Not only were audiences – which were made up of very small groups – treated to a number of different performances that related to a different aspect of the setting but because the acts played out in the intimate settings of people’s homes, they were able to come to grips with other people’s realities.
Travelling between these homes also offered rich insights into either the township setting (Kliptown) or Hillbrow. The types of performance works were quite diverse too; from musical, to theatrical, to performance art and certainly the boundaries between these disciplines was quite blurred as was the relationship between fact and fiction.
It was an enthralling artistic project that has advanced new possibilities for presenting work.
8. AZA Architecture Biennale 2010:
Though the hefty registration fee kept most of Joburg’s creative intelligentsia away from this conference, this architectural themed biennale was jam-packed with a fascinating array of talks centred mostly on Joburg.
Though most of the speakers were local, luminaries in the architectural fraternity such as the theorist Michael Sorkin contributed to the discussions. Interestingly the debates weren’t centred on unpacking the marvels of grand sophisticated edifices that typically mark the achievements of this discipline but rather the interdisciplinary slant that informed the conference directed attention towards engaging with overlooked architectural and social oddities that form part of Joburg’s diverse urban landscape. Photographers, musicians, artists, art historians and writers participated, all using tools specific to their craft to engage with the politics of urbanisation in a shifting socio-political context.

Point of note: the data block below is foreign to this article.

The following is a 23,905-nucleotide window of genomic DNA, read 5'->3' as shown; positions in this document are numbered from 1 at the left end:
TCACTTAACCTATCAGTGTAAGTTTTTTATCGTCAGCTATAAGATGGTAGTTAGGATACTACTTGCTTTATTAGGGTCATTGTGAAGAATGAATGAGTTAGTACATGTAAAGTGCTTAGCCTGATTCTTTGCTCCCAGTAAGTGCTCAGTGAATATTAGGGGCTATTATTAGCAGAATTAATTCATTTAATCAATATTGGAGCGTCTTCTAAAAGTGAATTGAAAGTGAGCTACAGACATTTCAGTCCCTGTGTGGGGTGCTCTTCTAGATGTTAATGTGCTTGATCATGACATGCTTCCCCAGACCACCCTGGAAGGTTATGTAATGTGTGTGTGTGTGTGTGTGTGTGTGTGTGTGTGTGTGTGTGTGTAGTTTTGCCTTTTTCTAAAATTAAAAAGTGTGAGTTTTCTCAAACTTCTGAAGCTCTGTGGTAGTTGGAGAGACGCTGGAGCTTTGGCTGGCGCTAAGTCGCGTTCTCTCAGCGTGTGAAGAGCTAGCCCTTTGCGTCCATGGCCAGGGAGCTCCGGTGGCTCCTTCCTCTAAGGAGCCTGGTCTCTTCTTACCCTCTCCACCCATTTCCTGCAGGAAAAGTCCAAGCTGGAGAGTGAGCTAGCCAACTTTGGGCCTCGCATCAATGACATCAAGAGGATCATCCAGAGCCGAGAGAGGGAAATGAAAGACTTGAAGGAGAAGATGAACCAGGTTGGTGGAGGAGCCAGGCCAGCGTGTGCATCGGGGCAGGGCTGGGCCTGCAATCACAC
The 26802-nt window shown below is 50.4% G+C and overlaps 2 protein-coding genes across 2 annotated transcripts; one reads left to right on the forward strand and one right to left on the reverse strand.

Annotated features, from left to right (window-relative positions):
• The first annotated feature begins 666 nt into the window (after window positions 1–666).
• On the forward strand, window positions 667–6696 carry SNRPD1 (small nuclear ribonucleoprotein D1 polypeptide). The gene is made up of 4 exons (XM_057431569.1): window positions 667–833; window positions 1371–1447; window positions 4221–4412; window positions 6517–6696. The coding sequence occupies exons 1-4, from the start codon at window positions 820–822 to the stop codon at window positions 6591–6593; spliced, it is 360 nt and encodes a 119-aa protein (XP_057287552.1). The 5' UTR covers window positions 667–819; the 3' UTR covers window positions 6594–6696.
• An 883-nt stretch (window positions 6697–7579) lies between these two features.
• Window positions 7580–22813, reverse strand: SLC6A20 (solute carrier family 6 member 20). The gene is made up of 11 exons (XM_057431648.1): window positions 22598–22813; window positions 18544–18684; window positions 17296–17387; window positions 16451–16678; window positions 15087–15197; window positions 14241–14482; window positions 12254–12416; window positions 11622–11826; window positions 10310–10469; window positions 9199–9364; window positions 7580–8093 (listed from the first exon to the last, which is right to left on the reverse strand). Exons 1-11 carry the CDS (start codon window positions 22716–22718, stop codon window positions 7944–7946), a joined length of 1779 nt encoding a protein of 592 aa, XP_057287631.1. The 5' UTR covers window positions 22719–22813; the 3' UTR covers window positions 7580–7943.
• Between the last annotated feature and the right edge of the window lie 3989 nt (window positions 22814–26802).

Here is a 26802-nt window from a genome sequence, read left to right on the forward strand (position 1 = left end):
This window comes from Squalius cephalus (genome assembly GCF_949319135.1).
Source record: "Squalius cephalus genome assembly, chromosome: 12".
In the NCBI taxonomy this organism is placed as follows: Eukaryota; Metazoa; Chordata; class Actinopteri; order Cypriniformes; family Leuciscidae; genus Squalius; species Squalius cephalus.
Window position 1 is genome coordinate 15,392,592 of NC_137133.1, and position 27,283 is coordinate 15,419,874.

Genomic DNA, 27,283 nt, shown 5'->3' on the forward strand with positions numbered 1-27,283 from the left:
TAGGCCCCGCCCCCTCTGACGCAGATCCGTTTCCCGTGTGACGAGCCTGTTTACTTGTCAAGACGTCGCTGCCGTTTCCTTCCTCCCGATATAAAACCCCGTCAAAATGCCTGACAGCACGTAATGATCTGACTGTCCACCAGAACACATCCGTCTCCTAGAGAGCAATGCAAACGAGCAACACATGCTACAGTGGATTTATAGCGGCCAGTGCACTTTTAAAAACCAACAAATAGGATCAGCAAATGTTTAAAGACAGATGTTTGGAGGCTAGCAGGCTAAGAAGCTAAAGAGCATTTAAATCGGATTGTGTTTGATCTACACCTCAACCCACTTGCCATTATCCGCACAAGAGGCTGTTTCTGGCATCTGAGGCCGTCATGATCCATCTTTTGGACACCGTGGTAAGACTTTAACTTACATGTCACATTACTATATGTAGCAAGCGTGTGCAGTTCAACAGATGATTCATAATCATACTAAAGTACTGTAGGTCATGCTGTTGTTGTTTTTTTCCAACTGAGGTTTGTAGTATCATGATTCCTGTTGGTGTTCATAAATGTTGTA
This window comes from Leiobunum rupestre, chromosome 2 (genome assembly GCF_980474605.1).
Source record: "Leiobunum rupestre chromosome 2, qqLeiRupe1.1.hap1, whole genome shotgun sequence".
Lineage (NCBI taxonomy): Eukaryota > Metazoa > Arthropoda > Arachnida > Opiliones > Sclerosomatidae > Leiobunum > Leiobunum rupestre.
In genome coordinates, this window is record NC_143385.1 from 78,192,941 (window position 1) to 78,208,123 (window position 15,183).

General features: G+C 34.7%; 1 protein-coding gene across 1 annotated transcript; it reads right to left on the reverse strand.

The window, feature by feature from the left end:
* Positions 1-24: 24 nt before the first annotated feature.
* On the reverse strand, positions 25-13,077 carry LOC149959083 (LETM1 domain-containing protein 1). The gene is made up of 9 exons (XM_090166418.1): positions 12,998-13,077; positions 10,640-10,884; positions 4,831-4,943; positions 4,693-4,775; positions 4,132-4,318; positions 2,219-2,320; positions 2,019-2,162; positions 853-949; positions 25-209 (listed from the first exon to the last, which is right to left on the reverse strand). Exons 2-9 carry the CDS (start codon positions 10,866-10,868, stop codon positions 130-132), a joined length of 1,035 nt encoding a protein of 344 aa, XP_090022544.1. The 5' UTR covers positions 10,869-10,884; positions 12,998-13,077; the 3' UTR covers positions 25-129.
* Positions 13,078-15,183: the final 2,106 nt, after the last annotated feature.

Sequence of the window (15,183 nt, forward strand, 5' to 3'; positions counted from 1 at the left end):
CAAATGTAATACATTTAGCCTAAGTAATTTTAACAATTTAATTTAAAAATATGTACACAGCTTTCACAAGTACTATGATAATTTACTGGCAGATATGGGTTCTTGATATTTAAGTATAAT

9. 1910-2010: Pierneef to Gugulective, curated by Riason Naidoo at the Iziko South African National Gallery:
Naidoo had just taken over as director of the gallery, and usurping funds designated for a football-themed exhibition to tie in with the World Cup, he curated a mega-exhibition that charted the narrative of South African art over a century. The idea was to give tourists an overview of not only the history of art in this country but its political history – given that the two are not mutually exclusive. Because the exhibition covered such diverse periods, Naidoo resisted presenting it under the banner of a single theme, choosing rather to allow many different (and sometimes opposing) discrete narratives and tropes to emerge from the positioning of the eclectic range of artworks. Though the exhibition was chronologically arranged Naidoo inserted a few irreverent contemporary works that engaged with history or juxtaposed famous works with works by little-known artists that engendered new readings or broadened the scope of particular periods.
10. THIS IS YOUR WORLD IN WHICH WE GROW, AND WE WILL GROW TO HATE YOU by Michael MacGarry at Brodie-Stevenson Gallery:
This exhibition of work by the Standard Bank Visual Artist for 2010 presented his strongest work to date.
South Africa has a long history of artists engaging with the political conditions of their time but typically they embrace either a didactic stance or probe the more abstract and psychological consequences.
MacGarry is concerned with the mechanics of power, the systems that maintain it. With this show he settled on a visual language that addressed the ideological and economic systems that underpin political machinations.
MacGarry didn’t proffer glib or predictable insights into our political landscape; after engaging in extensive research and taking inspiration from Moeletsi Mbeki’s 2009 book Architects of Poverty: Why Africa’s Capitalism needs Changing, he exposed instances of neo-colonialism, showing how African governments are perpetuating the plunder of natural resources in the manner of their colonial predecessors.
MacGarry didn’t simply illustrate his findings but produced a series of haunting sculptures that evoked the vocabulary of traditional African material culture while hitting at the heart of a contemporary phenomenon.
This was a sophisticated exhibition that boasted some unforgettable visual statements. - published in The Sunday Independent, January 2, 2011.